It’s time for our weekly trip through the grand, gross, weird, wild, and wonderful world of Alaska politics. Warning: Right-wing Eagle River politics and Cathy Giessel make up like half the stuff in this week’s FITS, so if you don’t like either you may want to get off this ride right now.
Here we go… It’s Friday in the Sun!
Straight Outta AK Politics — Last night news broke that Crossroads Media and Blackrock Group founder Mike Dubke would be named White House Communications Director.
Dubke has worked on quite a few Alaska projects in the last few years, including the U.S. Senate campaigns of Dan Sullivan and Lisa Murkowski, as well as the anti-Pebble mine campaign financed by Bob Gillam and the effort by GCI to get Alaska lawmakers to adopt a comprehensive solution to the state’s budget crisis.
Midnight Sun On The Air!!!! — Master of Morning Radio Rick Rydell (AM 650 KENI) has asked us to come on every week and share Friday in the Sun with his audience. So listen for our inside scoop every Friday morning at 7:35.
Every Dem’s Favorite R — The last-minute entry of former Senator Fred Dyson into the race for the Chugiak/Eagle River seat on the Anchorage Assembly surprised many.
Word out of the race is that Amy Demboski and her crew wanted their own more conservative alternative to what they see as a party-insider-selected candidate in John Brassell. It seems they were looking for more of a right-wing firebrand to combat the liberal majority on the Assembly.
An interesting thing happened, though, when I began talking with the lefty powers that be in local politics: they all independently began showering Dyson with love. Assemblyman Eric Croft told me how Dyson would often include Croft’s language in his legislation because Democratic-minority bills couldn’t go anywhere on their own. Croft said, “I’ve always loved Fred Dyson and still do.” Another assemblyman, Forrest Dunbar, said he had a great working relationship with Dyson during his push for criminal justice reform, and said he thought Dyson would “fit well” on the Assembly.
Even Mayor Ethan Berkowitz, who served with Dyson in the state legislature, said, “We have a strange and wonderful relationship.”
More From The ER — Another interesting element of Dyson’s last-minute entry into the race is who is getting caught in the middle.
Several high profile names from the far right had signed on early to endorse Brassell, including former Lt. Governor Loren Leman and current Eagle River State House Rep. Lora Reinbold. Now with Dyson in the race they face the prospect of supporting the guy some see as the less-conservative alternative. That isn’t a position such folks like to find themselves in.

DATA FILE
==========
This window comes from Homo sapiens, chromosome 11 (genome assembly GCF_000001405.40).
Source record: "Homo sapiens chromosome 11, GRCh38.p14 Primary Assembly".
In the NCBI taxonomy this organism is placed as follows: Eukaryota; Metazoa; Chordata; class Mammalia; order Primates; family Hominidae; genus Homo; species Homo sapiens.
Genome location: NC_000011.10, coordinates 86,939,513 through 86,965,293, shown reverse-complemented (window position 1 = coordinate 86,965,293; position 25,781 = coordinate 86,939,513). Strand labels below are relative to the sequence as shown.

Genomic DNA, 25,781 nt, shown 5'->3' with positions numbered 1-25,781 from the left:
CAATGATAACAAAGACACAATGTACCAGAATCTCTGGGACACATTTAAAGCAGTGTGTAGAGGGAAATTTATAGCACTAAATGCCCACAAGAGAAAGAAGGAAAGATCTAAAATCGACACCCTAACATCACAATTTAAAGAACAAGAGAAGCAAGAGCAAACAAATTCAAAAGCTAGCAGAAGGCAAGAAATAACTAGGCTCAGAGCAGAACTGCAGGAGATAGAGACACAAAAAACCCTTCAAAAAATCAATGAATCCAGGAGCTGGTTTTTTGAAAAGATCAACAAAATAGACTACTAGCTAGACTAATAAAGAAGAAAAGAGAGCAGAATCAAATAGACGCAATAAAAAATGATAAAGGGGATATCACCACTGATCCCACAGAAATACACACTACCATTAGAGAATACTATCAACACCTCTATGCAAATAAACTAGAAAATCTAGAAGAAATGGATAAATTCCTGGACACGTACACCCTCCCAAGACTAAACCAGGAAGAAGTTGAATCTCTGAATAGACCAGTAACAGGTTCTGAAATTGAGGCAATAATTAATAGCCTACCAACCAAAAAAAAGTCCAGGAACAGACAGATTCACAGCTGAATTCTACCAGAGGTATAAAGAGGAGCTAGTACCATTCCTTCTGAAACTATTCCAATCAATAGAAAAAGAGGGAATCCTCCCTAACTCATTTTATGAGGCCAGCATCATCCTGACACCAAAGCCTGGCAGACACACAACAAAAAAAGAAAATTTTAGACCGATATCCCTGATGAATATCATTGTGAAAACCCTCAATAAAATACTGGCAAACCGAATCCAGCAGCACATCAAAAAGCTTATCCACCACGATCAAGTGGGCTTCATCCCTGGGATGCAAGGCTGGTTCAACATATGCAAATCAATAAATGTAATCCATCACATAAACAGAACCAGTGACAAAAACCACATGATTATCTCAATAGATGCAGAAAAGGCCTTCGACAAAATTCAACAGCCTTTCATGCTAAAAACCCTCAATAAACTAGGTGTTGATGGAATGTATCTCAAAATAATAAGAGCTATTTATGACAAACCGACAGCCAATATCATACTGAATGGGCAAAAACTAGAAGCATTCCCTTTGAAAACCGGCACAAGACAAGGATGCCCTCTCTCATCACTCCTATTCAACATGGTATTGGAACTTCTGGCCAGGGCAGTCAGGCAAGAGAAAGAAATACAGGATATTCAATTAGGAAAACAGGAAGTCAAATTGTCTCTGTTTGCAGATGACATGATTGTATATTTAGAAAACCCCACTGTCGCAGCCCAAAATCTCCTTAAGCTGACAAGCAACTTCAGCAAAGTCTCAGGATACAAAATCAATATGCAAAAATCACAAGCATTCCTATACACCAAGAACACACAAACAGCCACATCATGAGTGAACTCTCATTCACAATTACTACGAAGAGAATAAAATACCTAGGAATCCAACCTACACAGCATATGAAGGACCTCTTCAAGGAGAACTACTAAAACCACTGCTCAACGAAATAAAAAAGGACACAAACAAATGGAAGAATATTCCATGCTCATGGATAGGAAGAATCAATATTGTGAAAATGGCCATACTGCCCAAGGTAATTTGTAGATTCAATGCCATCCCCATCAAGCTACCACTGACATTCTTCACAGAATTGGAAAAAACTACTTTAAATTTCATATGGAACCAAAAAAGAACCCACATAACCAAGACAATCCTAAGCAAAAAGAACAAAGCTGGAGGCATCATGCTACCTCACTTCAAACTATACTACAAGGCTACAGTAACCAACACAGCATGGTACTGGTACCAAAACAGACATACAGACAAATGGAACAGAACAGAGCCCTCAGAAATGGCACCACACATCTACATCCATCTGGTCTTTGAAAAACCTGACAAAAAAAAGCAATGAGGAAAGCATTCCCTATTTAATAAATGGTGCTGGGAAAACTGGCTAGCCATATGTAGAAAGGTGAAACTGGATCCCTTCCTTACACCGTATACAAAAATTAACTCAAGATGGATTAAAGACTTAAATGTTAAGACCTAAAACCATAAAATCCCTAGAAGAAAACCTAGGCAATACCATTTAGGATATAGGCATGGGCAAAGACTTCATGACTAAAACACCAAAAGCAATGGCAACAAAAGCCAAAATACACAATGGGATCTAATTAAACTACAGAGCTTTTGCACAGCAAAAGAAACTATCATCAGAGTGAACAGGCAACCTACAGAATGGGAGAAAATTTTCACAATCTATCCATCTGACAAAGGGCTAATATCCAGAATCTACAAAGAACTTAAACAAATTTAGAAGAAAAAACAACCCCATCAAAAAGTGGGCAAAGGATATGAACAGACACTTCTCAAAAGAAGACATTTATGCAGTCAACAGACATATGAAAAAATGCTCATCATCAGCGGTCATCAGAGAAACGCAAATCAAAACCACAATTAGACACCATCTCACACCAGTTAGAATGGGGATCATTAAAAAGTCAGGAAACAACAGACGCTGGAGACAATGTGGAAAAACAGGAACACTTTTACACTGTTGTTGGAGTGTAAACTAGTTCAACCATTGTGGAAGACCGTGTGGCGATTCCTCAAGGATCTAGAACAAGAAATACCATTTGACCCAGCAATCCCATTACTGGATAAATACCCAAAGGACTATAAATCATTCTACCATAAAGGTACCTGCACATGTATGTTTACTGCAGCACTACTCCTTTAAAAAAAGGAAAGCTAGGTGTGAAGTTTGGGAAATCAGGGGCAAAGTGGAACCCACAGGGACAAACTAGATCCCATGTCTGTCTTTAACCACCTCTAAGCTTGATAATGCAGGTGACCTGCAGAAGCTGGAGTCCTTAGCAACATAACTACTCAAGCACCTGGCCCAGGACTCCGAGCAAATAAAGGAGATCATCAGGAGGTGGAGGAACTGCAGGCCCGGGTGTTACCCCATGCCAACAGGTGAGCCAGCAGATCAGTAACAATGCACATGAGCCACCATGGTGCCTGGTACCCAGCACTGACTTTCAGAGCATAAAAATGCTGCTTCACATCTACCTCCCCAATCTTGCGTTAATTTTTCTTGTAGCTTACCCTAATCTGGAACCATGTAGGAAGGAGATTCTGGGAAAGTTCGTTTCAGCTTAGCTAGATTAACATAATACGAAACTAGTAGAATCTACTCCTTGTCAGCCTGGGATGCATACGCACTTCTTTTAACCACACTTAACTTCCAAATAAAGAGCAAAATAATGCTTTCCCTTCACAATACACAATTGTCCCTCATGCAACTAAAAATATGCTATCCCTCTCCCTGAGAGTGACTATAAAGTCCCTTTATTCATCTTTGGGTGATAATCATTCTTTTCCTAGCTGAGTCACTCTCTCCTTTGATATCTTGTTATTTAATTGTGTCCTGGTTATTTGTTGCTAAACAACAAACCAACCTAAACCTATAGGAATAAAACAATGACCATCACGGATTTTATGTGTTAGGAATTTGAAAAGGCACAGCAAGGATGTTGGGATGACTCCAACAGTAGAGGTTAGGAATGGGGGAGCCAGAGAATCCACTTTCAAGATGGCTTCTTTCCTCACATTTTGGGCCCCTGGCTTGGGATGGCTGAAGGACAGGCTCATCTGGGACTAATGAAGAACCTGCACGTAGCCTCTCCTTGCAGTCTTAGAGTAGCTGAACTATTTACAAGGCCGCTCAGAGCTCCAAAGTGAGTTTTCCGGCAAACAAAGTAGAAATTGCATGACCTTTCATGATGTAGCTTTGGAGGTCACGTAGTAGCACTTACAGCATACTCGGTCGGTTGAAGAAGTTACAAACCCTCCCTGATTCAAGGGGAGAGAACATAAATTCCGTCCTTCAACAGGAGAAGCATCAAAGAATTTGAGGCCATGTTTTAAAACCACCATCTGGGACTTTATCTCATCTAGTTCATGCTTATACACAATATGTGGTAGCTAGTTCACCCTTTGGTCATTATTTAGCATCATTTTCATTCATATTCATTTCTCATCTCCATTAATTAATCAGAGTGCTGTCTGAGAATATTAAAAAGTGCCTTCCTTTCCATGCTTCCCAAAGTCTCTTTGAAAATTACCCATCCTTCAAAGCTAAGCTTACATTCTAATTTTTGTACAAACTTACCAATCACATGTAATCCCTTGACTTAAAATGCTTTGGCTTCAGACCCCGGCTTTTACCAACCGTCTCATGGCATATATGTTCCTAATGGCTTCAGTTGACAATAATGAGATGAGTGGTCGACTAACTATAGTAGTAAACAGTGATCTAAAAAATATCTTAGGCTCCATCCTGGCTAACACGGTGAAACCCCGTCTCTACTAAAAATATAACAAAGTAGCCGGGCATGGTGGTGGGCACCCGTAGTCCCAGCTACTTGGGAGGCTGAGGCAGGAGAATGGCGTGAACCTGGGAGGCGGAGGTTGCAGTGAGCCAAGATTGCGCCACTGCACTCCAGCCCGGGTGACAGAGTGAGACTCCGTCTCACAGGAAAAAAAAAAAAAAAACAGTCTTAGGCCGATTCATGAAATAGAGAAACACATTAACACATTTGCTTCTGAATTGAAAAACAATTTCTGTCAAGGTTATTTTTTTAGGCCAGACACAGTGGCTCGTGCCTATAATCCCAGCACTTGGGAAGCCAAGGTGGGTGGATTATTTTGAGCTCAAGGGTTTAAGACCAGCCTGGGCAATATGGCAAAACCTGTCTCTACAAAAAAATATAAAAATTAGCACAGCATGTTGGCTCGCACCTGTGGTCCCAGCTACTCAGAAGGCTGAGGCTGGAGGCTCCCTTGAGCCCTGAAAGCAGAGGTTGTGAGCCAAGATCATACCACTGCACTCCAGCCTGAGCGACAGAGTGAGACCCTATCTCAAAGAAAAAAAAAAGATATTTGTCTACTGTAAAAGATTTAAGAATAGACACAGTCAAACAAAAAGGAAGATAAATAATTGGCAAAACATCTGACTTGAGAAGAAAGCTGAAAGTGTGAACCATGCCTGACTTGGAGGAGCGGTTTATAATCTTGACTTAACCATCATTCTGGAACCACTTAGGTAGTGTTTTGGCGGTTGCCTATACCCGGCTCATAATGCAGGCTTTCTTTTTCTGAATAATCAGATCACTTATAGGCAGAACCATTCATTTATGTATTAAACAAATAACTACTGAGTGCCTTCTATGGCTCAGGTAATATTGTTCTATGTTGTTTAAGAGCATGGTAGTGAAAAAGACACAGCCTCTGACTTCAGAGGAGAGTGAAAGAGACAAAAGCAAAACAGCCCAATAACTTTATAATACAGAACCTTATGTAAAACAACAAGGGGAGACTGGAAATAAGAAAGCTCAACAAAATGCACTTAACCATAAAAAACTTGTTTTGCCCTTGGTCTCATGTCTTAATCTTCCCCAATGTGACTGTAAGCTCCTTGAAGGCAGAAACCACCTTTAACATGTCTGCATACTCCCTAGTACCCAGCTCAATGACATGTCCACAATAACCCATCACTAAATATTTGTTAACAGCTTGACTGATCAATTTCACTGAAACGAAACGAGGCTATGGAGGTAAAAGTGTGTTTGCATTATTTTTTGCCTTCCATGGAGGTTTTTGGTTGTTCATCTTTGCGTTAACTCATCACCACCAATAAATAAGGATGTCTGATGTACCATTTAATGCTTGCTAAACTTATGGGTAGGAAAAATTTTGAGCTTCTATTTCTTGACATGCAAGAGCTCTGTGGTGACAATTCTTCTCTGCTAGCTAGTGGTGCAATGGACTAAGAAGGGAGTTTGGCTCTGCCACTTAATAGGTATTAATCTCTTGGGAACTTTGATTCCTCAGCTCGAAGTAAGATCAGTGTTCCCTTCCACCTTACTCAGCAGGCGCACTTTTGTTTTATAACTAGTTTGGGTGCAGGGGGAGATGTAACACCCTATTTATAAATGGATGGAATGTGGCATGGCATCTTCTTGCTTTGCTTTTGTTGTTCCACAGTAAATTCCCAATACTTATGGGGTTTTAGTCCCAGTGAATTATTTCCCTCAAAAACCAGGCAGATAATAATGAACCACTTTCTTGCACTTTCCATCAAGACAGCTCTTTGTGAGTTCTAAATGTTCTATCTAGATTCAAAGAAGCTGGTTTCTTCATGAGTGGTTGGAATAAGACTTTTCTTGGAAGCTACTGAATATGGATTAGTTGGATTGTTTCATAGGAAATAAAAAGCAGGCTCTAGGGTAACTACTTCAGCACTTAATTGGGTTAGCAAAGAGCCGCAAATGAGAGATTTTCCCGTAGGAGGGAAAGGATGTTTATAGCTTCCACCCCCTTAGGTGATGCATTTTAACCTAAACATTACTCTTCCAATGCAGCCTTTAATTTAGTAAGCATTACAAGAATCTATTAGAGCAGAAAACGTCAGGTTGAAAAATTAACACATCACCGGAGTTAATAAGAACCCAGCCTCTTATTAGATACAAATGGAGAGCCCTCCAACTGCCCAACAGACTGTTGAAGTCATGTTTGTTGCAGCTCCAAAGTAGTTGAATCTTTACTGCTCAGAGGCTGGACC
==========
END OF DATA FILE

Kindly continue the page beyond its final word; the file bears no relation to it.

For now it seems Reinbold is sticking with Brassell, but he tells me Leman, Dyson, and he have all agreed to release Leman from his endorsement. It doesn’t seem Leman thinks any less of Brassell, he just has a long-standing relationship with Dyson and doesn’t want to be in the middle of their race.
This should serve as a warning to any political luminaries thinking about endorsing candidates before the filing deadline: Don’t do it.
Speaking of Leman — I’m hearing a lot of chatter about Leman putting together a run for Governor in the very near future. I’ll keep my eye on that.
Game Theory — There’s a hot rumor out of the ER about a poll being walked around showing Rep. Lora Reinbold beating Sen. Anna MacKinnon out for her State Senate seat next year. If that proves to be more fire than smoke it could have some interesting ramifications for next year’s elections.
First of all, it could certainly motivate MacKinnon to run for either Governor or Lt. Governor, rather than face a tough reelection bid for her own State Senate seat.
Second, if Reinbold does decide to run for State Senate, it would leave her State House seat up for grabs. I’m hearing soon-to-be termed out Assemblyman Bill Starr would love a shot at it.
Poll Patrol — Since we’re on polls, I’m hearing there’s one in the field right now asking folks who they would vote for in the 2018 Gov’s race. The names being tested on the GOP side are Sen. Anna MacKinnon, Sen. Peter Micciche, Sen. Mike Dunleavy, Gov. Bill Walker, and Joe Miller. On the Dem side the poll is asking about Rep. Les Gara, Rep. Chris Tuck, Kenai Borough Mayor Mike Navarre, former U.S. Senator Mark Begich, and Sen. Bill Wielechowski.
Sorry, Sarah — There were rumors Alaska’s very own (whether we like it or not) Sarah Palin was being considered for a spot in Donald Trump’s administration as Ambassador to Canada. According to Canadian news outlet The Globe and Mail, Prime Minister Justin Trudeau was given assurances during his recent visit to the White House that Palin would not be the choice.